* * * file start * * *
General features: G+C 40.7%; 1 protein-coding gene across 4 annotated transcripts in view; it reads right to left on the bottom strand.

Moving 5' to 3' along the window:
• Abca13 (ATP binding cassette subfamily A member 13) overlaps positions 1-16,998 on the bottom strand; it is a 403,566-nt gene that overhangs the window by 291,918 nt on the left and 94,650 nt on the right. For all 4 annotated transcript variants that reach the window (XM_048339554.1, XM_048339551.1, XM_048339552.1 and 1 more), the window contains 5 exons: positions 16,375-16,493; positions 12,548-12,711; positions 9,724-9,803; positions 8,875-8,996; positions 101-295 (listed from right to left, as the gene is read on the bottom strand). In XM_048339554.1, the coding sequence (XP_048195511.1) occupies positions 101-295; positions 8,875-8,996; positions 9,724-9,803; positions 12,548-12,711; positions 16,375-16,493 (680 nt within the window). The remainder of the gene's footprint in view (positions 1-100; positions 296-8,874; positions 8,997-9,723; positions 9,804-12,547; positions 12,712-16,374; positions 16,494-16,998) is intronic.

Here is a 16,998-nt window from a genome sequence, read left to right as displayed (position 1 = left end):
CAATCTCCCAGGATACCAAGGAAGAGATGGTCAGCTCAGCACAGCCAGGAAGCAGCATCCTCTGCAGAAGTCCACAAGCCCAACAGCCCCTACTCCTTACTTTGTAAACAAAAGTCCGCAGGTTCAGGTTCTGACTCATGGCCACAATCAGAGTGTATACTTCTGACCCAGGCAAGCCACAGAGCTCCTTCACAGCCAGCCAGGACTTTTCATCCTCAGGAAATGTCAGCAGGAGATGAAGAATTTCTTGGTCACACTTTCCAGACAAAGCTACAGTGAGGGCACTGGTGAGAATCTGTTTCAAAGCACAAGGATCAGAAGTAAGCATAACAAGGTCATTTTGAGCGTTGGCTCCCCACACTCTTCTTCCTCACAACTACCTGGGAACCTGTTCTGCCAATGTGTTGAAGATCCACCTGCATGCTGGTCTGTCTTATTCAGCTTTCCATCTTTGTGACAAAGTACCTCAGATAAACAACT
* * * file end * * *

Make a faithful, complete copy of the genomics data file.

General features: G+C 40.7%; 1 protein-coding gene across 4 annotated transcripts in view; it reads right to left on the bottom strand.

Moving 5' to 3' along the window:
• Abca13 (ATP binding cassette subfamily A member 13) overlaps positions 1-16,998 on the bottom strand; it is a 403,566-nt gene that overhangs the window by 291,918 nt on the left and 94,650 nt on the right. For all 4 annotated transcript variants that reach the window (XM_048339554.1, XM_048339551.1, XM_048339552.1 and 1 more), the window contains 5 exons: positions 16,375-16,493; positions 12,548-12,711; positions 9,724-9,803; positions 8,875-8,996; positions 101-295 (listed from right to left, as the gene is read on the bottom strand). In XM_048339554.1, the coding sequence (XP_048195511.1) occupies positions 101-295; positions 8,875-8,996; positions 9,724-9,803; positions 12,548-12,711; positions 16,375-16,493 (680 nt within the window). The remainder of the gene's footprint in view (positions 1-100; positions 296-8,874; positions 8,997-9,723; positions 9,804-12,547; positions 12,712-16,374; positions 16,494-16,998) is intronic.

Here is a 16,998-nt window from a genome sequence, read left to right as displayed (position 1 = left end):
CAATCTCCCAGGATACCAAGGAAGAGATGGTCAGCTCAGCACAGCCAGGAAGCAGCATCCTCTGCAGAAGTCCACAAGCCCAACAGCCCCTACTCCTTACTTTGTAAACAAAAGTCCGCAGGTTCAGGTTCTGACTCATGGCCACAATCAGAGTGTATACTTCTGACCCAGGCAAGCCACAGAGCTCCTTCACAGCCAGCCAGGACTTTTCATCCTCAGGAAATGTCAGCAGGAGATGAAGAATTTCTTGGTCACACTTTCCAGACAAAGCTACAGTGAGGGCACTGGTGAGAATCTGTTTCAAAGCACAAGGATCAGAAGTAAGCATAACAAGGTCATTTTGAGCGTTGGCTCCCCACACTCTTCTTCCTCACAACTACCTGGGAACCTGTTCTGCCAATGTGTTGAAGATCCACCTGCATGCTGGTCTGTCTTATTCAGCTTTCCATCTTTGTGACAAAGTACCTCAGATAAACAACT